I mentioned in a previous post that I was able to be on Fairhaven’s intercollegiate basketball team all four years in college. I definitely was not the best player on the team, or even close to it. I guess my motto was “Leave it all on the court.” Put your all into practice, put even more into the game, and work hard. Our team was never “great,” and we knew we never would be overflowing with talent—we were preacher boys, not all-stars! We always tried to put up a good fight on the court. We never wanted to leave feeling we had not given our all. Our coach often emphasized the idea of “riding the bubble,” which I learned is not just a basketball principle. You need to make the opponent think you are crazy; by that he meant dive for every loose ball, be super-aggressive, and show strength—but never to the point where you lose your head, make stupid fouls, or get a technical foul. Ride the bubble of “insanity” as much as you can, but never pop that bubble. My junior year of playing was the most exciting. We had a good number of close games, a good record, and the “Revenge of the Snowman” game (a story for yet another post!). Sometimes I didn’t like how my coaches pushed me, but now I realize why. I believe that their pushing me not only made me a better player, but a better person also.
Wow, the ’07-’08 year was packed! For Spring Break in 2008, I was able to go to Mexico and visit Andrea. I loved the time I spent there, and appreciated everyone’s hospitality to me. Everything was eye-opening and extremely interesting to me. I loved learning about their culture and even the language some. God used that trip in my life to give me more of burden for foreign missions also, on top of getting to see Andrea.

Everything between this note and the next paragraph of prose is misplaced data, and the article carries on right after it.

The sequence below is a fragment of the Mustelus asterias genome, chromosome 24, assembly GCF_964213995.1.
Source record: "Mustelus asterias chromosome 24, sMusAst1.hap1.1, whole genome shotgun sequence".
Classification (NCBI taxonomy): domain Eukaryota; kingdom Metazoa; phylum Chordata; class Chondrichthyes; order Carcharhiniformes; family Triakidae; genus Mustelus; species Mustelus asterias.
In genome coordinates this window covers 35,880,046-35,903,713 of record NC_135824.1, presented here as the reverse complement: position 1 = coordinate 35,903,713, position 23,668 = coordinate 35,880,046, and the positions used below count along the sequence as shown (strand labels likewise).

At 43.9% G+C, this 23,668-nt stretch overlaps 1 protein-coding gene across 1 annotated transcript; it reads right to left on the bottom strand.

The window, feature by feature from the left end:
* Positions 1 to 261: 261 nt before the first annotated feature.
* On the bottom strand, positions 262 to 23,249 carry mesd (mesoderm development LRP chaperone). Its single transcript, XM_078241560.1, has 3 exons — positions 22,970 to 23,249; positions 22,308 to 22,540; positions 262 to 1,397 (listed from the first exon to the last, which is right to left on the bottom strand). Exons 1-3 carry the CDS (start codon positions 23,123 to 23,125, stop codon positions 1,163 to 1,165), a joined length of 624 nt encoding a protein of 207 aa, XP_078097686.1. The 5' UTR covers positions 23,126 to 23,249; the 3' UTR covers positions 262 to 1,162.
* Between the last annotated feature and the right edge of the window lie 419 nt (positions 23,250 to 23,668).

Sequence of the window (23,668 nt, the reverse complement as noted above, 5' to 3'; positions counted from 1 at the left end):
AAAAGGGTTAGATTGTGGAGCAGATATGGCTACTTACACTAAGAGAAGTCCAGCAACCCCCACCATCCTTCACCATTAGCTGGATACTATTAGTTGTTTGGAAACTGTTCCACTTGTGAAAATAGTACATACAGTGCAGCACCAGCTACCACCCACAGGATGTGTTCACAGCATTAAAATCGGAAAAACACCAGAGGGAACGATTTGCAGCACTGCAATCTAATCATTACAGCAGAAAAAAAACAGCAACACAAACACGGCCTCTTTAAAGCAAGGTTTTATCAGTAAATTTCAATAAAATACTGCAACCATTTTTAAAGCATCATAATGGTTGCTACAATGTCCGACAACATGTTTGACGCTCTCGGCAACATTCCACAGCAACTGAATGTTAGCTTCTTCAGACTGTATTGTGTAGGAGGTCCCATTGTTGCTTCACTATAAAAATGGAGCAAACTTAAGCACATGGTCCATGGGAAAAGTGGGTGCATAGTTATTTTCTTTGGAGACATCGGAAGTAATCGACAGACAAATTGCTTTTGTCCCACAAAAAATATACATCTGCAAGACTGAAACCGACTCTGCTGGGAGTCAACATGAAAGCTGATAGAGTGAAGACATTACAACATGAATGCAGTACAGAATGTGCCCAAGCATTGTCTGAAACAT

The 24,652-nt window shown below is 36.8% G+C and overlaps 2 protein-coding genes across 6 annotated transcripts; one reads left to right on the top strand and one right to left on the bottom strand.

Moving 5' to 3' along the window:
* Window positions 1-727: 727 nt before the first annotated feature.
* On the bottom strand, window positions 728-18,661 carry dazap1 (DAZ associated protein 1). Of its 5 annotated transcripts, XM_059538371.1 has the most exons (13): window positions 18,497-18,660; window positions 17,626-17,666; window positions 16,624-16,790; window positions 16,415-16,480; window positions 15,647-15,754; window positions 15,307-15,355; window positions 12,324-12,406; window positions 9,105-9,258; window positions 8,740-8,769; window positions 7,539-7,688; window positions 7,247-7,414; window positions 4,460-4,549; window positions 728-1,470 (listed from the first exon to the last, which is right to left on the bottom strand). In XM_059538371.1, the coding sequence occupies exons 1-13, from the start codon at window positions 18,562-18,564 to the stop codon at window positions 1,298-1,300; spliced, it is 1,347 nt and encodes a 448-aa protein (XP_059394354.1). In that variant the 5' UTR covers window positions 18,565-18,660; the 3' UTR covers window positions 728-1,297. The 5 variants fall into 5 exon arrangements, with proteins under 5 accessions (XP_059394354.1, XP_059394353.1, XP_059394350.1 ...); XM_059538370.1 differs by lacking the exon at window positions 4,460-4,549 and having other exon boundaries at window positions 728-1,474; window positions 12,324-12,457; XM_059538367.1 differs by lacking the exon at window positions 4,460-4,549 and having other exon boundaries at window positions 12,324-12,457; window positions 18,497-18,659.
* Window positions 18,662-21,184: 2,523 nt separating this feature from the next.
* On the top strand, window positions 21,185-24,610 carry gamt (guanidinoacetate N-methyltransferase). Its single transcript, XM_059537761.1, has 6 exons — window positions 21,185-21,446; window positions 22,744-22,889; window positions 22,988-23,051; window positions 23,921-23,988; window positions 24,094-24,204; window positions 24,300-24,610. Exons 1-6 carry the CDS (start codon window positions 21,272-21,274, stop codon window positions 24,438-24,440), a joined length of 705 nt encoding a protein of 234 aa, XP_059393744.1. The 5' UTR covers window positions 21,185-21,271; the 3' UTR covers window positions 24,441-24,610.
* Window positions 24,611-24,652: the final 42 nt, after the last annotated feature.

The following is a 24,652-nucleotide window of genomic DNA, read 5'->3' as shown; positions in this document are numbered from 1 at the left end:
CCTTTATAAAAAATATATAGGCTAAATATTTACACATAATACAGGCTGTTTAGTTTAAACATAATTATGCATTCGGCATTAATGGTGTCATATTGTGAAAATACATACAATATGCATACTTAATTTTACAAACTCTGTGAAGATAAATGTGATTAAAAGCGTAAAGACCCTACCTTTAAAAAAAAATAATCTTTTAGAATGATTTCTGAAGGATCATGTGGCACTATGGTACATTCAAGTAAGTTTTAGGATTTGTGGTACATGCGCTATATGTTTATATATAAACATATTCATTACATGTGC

I returned in early April after eight days south of the border. When I returned, I realized how fast the semester had gone. We were already in the last several weeks of school, and the Preaching Conference was in just two weeks. Hebrew History was probably the class with the most work. We were required to outline over the course of two semesters the entire books of the Bible from Genesis to Esther. For most of us, we had over 100 pages a piece, with some much more. The Kings Project (I Samuel to II Chronicles) ended up being the most dreaded piece of the whole puzzle. By the end of the year, however, we all gained a lot of knowledge from Hebrew History.
Overall, my grades were doing fine, but I know now that my spiritual life was lacking then. Thank God, Preaching Conference came right when I needed it most. God greatly worked on my heart for the few months following in areas mainly focusing around always putting Him first: in devotion, in service, and in prayer. God worked through His Word and revived me during a critical time: I was beginning to realize how soon I would be done with school and how serious I had to be about serving Him after college. It would never come “naturally” because of what I had learned so far in college. It had to come by putting the Lord first in EVERYTHING. During our end-of-the-year college activity at Turkey Run State Park, God also worked on my heart. During a testimony time in the evening, and then the bus trip home talking with other students, I was convicted about just how serious I had to be in order to be effective for our Savior. I was on a spiritual high coming out of college, and it was not about to stop either.
A few other male students and I were invited to go with an evangelist from Fairhaven to basically knock on doors for twelve days straight. I was able to take the days off of work and head up to London, Ontario, Canada. God put a serious burden in my heart during that time as well. Half-way through our trip, I began to LOVE knocking on doors and witnessing to people with a new passion. It was a true joy to see a few people saved during that church’s revival meetings, and know that God was all in it. With all that, I stayed with a family that was about as hospitable as can be. The whole church was a blessing to my heart during that short time.
God had prepared my heart and life during the last few months to fully surrender to His will. I believe with all of my heart that I would not be where I am today if it was not for the revival God worked in my heart that spring and summer. There I was, heading into my last year of college. Some of the biggest decisions of my life were ahead of me in the coming year: marriage, a place to serve, and finishing strong. It was to be a fruitful and exciting senior year to come.